Trendsetters: Trade & Transportation
[Photo: Daniel Portnoy]
Pedro “Pete” Pizarro
High school sport: Baseball
Missing: Softball, which he has played throughout his adulthood but not much in the last 18 months because of time constraints.
Languages: English, Spanish, conversational Portuguese
Education: INSEAD University Graduate School of Management senior executive program, Fontainebleau, France, 2003; Northwestern University, MBA, 1992; University of Miami, bachelor’s, accounting and finance, 1983
Well-traveled: Pizarro has worked in nearly every country in Latin America but primarily Mexico, Guatemala and El Salvador. In addition to spending half his time traveling for work, Pizarro was selected to take a U.S. Department of Defense tour of military operations in the Middle East and the Horn of Africa.
Telefonica USA provides global telecom and IT service to U.S. multinationals operating in the Americas and Europe. It also serves the small and medium-size business market in the United States and Puerto Rico and is building in a new mass market area, the international communication needs of Hispanic immigrants in the United States.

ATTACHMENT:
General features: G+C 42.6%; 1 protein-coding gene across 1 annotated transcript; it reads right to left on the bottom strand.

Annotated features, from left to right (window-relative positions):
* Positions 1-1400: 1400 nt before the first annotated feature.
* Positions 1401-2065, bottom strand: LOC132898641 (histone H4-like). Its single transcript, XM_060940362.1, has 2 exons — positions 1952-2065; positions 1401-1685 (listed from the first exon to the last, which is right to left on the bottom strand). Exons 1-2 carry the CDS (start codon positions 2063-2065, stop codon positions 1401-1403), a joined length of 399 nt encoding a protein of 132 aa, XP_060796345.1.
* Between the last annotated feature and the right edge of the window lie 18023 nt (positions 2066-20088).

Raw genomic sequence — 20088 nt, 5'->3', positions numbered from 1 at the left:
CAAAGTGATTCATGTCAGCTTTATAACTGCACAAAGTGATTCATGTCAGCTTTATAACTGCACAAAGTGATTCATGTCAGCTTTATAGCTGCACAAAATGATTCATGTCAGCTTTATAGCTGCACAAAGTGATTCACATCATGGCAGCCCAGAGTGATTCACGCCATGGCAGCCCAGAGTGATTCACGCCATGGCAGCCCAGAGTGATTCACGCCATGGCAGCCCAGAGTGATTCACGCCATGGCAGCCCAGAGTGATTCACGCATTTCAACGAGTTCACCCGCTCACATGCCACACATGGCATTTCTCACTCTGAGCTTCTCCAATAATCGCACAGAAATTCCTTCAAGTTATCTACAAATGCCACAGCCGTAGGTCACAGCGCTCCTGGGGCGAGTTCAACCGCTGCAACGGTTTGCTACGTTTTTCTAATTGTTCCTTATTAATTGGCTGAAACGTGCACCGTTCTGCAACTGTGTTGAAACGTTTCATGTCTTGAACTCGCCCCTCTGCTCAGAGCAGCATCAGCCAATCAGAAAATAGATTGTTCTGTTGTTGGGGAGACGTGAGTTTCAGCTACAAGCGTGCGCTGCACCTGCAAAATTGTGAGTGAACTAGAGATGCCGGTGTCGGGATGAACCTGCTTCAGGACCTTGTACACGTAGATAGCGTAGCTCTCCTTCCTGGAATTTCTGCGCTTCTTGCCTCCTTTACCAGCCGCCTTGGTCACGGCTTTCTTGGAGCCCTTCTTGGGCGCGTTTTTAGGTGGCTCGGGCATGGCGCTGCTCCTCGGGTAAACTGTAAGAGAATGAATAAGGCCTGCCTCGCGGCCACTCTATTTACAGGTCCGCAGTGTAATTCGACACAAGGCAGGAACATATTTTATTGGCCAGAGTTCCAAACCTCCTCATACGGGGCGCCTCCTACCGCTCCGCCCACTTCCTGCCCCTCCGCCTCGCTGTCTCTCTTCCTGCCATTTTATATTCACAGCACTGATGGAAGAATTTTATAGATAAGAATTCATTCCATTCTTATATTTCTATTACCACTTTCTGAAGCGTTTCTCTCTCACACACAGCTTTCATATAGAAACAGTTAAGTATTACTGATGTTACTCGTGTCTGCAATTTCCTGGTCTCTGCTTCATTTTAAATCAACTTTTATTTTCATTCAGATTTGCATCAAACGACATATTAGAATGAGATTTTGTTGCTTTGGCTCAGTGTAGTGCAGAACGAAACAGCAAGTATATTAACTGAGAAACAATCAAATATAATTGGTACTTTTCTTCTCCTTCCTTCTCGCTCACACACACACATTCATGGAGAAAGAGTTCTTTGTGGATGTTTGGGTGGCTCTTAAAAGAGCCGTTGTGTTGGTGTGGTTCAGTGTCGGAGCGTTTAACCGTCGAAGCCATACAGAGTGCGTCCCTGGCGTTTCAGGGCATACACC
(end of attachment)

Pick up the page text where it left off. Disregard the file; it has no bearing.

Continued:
A Cuba native whose family moved to Los Angeles when he was a baby and to Miami when he was 10, Pizarro attended Miami Dade College and the University of Miami before becoming an auditor with what’s now KPMG. Since then, for a variety of employers, he has worked as an executive or CFO on turnarounds and expansions in fields as diverse as retail, groceries and IT.
As chairman of the Beacon Council, the Miami-based economic development organization, Pizarro wants to see the council’s $1-million marketing budget — dwarfed by economic development marketing spending in Houston ($40 million) and Atlanta ($23 million) — rise to $2.25 million through private sponsorships and matching government funding.
He also looks forward to a new strategic planning study of the area’s future. “I have a thing I always say, ‘You can’t fight market forces,’ ” he says. “You have to figure out what your competitive advantages are, which is what we are doing now.” He’s optimistic that Miami can reap the benefits of foreign investment and the city’s attributes as a base for Latin companies expanding into the United States. Says Pizarro, “All the arrows are pointing in the right direction.”